October - December 2004 Sierran
Sierra Club Applauds Hybrid Ford Escape
By Jill Miller
Missouri Conservation Organizer
Sierra Club-Global Warming & Energy Program
On August 4 near Kansas City, labor and environmental groups joined forces to applaud the new Ford Escape Hybrid as good for jobs and the environment.
National, chapter, and group Sierra Club representatives held a press conference with the United Autoworkers, Steelworkers, The Ecology Center, Burroughs Audubon of Kansas City, the Institute for Labor Studies, and the Apollo Alliance to spread the word about the importance of fuel-saving technology. The press conference produced dozens of media hits in Kansas City and around the country, from Hawaii to New York.
The new Escape is the first American-made hybrid, and also the first hybrid SUV to reach the market. The 35 mile-per-gallon Escape is rated as a Partial-Zero Emission Vehicle (PZEV) and meets Californias strict air pollution standards something most people never expected to hear about any SUV. It emits a fraction of the air pollution of a regular SUV, and greenhouse gas emissions are dramatically lower as well.
Dave Hamilton, director of the Sierra Clubs Global Warming and Energy Program in Washington, D.C., spoke at the press conference, calling Fords hybrid a rolling advertisement for better technology and a cleaner environment. He acknowledged that the Sierra Club has been a long-time critic of the U.S. auto industrys inaction on improving the fuel economy of cars and light trucks, but you have to give credit where credit is due.
Just as importantly, the hybrid Escape will help retain good jobs at Fords Claycomo assembly plant where the Escape is manufactured. The Claycomo plant employs over 5,600 members of UAW Local 249.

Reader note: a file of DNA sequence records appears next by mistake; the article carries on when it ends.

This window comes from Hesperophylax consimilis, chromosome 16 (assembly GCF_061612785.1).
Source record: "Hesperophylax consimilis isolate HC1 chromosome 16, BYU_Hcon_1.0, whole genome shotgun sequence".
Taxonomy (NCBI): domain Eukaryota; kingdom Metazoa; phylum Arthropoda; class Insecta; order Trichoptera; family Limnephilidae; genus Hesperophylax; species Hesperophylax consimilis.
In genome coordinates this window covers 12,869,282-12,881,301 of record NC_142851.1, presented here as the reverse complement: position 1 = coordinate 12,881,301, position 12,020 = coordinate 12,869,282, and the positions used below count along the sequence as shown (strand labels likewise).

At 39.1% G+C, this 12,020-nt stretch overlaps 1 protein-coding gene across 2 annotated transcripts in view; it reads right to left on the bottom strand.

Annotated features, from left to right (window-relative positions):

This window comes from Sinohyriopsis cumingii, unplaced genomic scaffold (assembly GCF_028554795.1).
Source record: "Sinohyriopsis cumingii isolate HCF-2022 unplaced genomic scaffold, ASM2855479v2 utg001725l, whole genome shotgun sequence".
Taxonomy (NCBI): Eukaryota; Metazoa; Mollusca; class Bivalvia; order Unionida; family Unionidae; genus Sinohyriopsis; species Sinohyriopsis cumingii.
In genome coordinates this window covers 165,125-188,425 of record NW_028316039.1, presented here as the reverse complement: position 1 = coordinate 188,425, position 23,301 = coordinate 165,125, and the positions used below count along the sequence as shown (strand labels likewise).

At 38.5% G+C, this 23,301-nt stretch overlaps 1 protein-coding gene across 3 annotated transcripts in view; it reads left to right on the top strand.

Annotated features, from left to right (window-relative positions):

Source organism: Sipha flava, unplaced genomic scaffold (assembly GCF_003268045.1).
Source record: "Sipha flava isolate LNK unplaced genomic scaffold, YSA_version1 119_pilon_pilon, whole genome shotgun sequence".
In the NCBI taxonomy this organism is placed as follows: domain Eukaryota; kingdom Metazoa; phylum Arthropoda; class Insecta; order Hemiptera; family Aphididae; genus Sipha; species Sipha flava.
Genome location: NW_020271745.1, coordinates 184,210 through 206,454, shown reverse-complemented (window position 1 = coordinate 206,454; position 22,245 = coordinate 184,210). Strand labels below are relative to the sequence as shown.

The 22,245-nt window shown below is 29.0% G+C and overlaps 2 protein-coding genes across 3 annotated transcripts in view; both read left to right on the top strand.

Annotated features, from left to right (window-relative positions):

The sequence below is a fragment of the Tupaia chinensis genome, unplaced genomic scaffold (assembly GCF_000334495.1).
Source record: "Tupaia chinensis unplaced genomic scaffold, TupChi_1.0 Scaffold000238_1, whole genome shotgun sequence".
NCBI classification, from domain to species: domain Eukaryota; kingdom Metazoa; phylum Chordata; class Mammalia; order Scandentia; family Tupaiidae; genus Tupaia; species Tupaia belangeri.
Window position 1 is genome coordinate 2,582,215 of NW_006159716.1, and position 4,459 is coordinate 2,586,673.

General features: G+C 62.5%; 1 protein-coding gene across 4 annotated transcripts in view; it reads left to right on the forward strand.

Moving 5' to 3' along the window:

The introduction of U.S.-made hybrids and other fuel-efficient technologies are essential to staying competitive, which will help the industry create and preserve good union jobs while also protecting the environment, said Mike Perry of UAW Local 249.
Hybrids have both a gasoline engine and an electric motor powered by a rechargeable battery. Braking and coasting recharge the battery, so it never needs to be plugged in. Like Toyotas hugely popular Prius hatchback, the hybrid Escapes systems work independently as well as together. The gasoline engine can disengage completely until needed for a boost in acceleration in city driving, or for traveling at steady highway speeds.
Although hybrids are still thought of as a niche market in the U.S., theres evidence of strong demand for hybrid vehicles. The 2004 Toyota Prius, named Car of the Year by Motor Trend and Car and Driver, is the fastest-selling vehicle in America. In fact, there are waiting lists of 6 months to more than a year at dealerships around the country. Toyota has stepped up production. Foreign manufacturers sold more than 43,000 hybrids in 2003. That number is expected to double in 2004 and reach 350,000 units by 2008.
With new hybrid models becoming available in the next 6 to 12 months, more and more Americans will be able to find the kind of hybrid they want to drive. Upcoming models include the hybrid Honda Accord, Toyota Highlander, and Lexus RX 400H. A hybrid version of Hondas Civic, and their two-seat Insight, have been available for a few years.
The press conference was followed by an informational forum titled The New Hybrid: Good Union Jobs and a Cleaner Environment. Speakers at the forum presented information about fuel-saving technologies besides hybrids, energy efficiency, and renewable energy sources, plus a discussion of energy policies that benefit workers and the environment. A session on blue-green organizing (see related article), served as a terrific kick-off to building and strengthening Sierra Clubs goals here in Missouri.
Ford plans to produce just 20,000 units of the hybrid Escape. The Sierra Club is encouraging Ford to build many more hybrids in order to cut emissions that contribute to global warming. Send CEO Bill Ford, Jr. an email today! Go to www.sierraclub.org/takeaction.
To be part of future hybrid tours and local events in your area, please contact St. Louis-based Sierra Club organizer Jill Miller at (314) 645-2032 or email firstname.lastname@example.org.